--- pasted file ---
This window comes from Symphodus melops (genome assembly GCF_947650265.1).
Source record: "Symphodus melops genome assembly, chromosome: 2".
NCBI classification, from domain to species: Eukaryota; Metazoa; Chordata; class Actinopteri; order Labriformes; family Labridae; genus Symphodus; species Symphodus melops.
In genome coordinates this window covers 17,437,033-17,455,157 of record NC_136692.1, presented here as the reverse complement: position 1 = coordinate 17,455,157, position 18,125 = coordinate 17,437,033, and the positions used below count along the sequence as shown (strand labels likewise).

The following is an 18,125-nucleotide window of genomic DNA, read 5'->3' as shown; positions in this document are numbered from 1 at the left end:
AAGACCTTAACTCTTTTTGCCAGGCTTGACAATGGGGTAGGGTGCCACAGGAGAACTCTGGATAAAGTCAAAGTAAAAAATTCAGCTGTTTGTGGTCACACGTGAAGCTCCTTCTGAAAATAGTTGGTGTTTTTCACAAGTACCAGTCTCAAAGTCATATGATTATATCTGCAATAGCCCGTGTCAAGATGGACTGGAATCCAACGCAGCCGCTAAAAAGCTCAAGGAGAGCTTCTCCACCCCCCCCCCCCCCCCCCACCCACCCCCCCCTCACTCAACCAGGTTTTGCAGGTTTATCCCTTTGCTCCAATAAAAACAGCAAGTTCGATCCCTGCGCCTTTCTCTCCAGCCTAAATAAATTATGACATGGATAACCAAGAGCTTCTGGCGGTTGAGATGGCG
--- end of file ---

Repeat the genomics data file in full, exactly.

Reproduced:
This window comes from Symphodus melops (genome assembly GCF_947650265.1).
Source record: "Symphodus melops genome assembly, chromosome: 2".
NCBI classification, from domain to species: Eukaryota; Metazoa; Chordata; class Actinopteri; order Labriformes; family Labridae; genus Symphodus; species Symphodus melops.
In genome coordinates this window covers 17,437,033-17,455,157 of record NC_136692.1, presented here as the reverse complement: position 1 = coordinate 17,455,157, position 18,125 = coordinate 17,437,033, and the positions used below count along the sequence as shown (strand labels likewise).

The following is an 18,125-nucleotide window of genomic DNA, read 5'->3' as shown; positions in this document are numbered from 1 at the left end:
AAGACCTTAACTCTTTTTGCCAGGCTTGACAATGGGGTAGGGTGCCACAGGAGAACTCTGGATAAAGTCAAAGTAAAAAATTCAGCTGTTTGTGGTCACACGTGAAGCTCCTTCTGAAAATAGTTGGTGTTTTTCACAAGTACCAGTCTCAAAGTCATATGATTATATCTGCAATAGCCCGTGTCAAGATGGACTGGAATCCAACGCAGCCGCTAAAAAGCTCAAGGAGAGCTTCTCCACCCCCCCCCCCCCCCCCCACCCACCCCCCCCTCACTCAACCAGGTTTTGCAGGTTTATCCCTTTGCTCCAATAAAAACAGCAAGTTCGATCCCTGCGCCTTTCTCTCCAGCCTAAATAAATTATGACATGGATAACCAAGAGCTTCTGGCGGTTGAGATGGCG